Stephen Kurkjian’s new book has the characters, intrigue and pace of a mystery novel. All it lacks is the culprit. That’s because his subject matter, the burglary at the Isabella Stewart Gardner Museum more than 25 years ago, remains unsolved.
This much is known: On March 18, 1990, during the early morning hours, two thieves disguised as Boston police officers stole 13 works of art from the museum including three Rembrandts and a Vermeer. Neither the criminals nor the works of art have been uncovered.
Mr. Kurkjian, a journalist with the Boston Globe who has earned three Pulitzer Prizes during his career as an investigative reporter, has been on this case since the beginning, writing extensively about the theft and the subsequent mystery. His new book, Master Thieves: The Boston Gangsters Who Pulled Off the World’s Greatest Art Heist, brings all of his experience and expertise on the subject together in one place. He hopes it will also help lead the police to finally catch the thieves.
Mr. Kurkjian will speak about his work at the book festival on Saturday at 1:30 p.m. at the Harbor View Hotel, and on Sunday at 12:45 p.m. at the Chilmark Community Center.
“In investigative journalism, you lead with a surprise and the rest of the story justifies it,” he said in an interview. “But here, I felt that if I didn’t do a book, it would always be disconnected pieces. I wanted to a give a narrative and a path to getting the paintings back.”
But getting the art back would necessarily include finding out who took it in the first place, or at least who has it now. Mr. Kurkjian’s book traces the complex and winding story of the known characters involved with the heist, many of whom seem like fictional creations in their own right, ranging from Louis Royce, the petty thief who knew about the museum’s lax security, to Robert Donati, the chauffeur for mob leader Vincent Ferrara and, according to Mr. Kurkjian, the likely culprit.
Mr. Kurkjian takes these characters and presents a story of the robbery and its aftermath that is complemented by interviews he was able to conduct with a range of figures involved with the case, including those who had originally received little attention, such as the wannabe musician and Deadhead Richard Abath, the security guard on duty the night of the crime.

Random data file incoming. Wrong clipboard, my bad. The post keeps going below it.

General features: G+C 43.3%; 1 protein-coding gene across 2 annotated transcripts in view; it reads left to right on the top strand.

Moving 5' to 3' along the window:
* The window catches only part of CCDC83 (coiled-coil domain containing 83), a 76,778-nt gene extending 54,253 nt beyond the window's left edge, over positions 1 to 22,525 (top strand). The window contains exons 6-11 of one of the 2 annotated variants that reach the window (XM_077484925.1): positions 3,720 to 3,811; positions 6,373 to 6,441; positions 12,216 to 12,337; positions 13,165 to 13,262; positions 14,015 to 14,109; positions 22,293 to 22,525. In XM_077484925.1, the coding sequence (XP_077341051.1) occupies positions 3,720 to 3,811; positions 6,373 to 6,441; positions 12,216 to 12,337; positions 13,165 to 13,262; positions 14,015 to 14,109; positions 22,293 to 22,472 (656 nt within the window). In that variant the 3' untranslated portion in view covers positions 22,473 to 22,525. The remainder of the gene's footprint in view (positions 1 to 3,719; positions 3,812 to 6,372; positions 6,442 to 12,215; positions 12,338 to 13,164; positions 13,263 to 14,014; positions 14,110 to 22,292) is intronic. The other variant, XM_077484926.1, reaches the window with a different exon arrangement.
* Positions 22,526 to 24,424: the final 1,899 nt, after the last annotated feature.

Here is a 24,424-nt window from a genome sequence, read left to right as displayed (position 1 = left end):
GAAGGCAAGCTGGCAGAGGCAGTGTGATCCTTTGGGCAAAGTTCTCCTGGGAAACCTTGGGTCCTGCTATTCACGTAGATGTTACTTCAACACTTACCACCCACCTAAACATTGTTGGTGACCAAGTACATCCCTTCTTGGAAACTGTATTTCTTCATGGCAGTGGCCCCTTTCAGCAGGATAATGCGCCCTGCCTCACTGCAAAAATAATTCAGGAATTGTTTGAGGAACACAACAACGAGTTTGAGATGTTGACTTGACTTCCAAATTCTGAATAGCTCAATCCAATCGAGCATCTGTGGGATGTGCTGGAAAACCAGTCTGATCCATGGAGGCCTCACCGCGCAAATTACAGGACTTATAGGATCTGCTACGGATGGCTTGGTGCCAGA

The museum’s security was notoriously lax, with limited resources being put into making sure that alarms were up to date and working, not to mention ensuring that the guards were sober. It was, in many ways, a burglary waiting to happen.
But ultimately, the real story of the robbery is the motive. After years of investigation and research, federal agencies involved have struggled to pin down a clear motive that would unlock the mystery as to why the paintings were taken to begin with, and why they have not yet been recovered. Mr. Kurkjian comes to the conclusion that Mr. Donati is responsible, having stolen the works of art to get his boss, Mr. Ferrara, out of prison.
“Donati bought into that myth that you can get out of this. You can use the artwork to make a deal,” said Mr. Kurkjian. “Ferrara understands how the real world works, but the other guys, they believe the myth.”
After all these years, Mr. Kurkjian believes that law enforcement would be willing to work with anyone to get the art back. And getting priceless classics back into the public view was one of the reasons why he decided to write the book in the first place.
“If this was the Constitution, we would feel that,” Mr. Kurkjian said. “It’s easy to see the patrimony in the French impressionists or the Dutch artists like Rembrandt, but here, we don’t necessarily have the same reaction. But our children and our grandchildren have never even seen these [stolen] paintings.”
Getting them back might not simply be a matter of finding out who took them or who has them now. That window of opportunity, in fact, may have already passed.
“If someone actually knew where the stuff is, they’d bring it back. The reward’s too big,” said Mr. Kurkjian. “But they might be dead or gone, so it’s really finding the pieces, convincing family and associates to figure out where it is now.”
Nevertheless, Mr. Kurkjian sees it as a public service to have the paintings returned, noting that Ms. Gardner herself originally built the vast private collection so that the public could enjoy works of art. For now, however, the only place the paintings exist is in reprints and online archives.
“You just gotta see them,” he said. “I mean, you stand to close to that Rembrandt seascape, you’re going to get wet!”
Mr. Kurkjian is confident that the paintings will be returned, noting the obstacles Boston has overcome in the past in dealing with significant criminal and destructive problems from Whitey Bulger to the Boston bombings.
“I was told you need a final chapter, you need to recover the paintings,” said Mr. Kurkjian. “And it still needs a final chapter. But we survived the bombing a stronger city, and I think that will be how we get out of this.”
Until then, Mr. Kurkjian hopes that his book can help to ignite enough public interest in the paintings to hopefully spur law enforcement and even any associates of the criminals involved to help find the paintings.
“When the Feds do want something, they’re tough,” he said.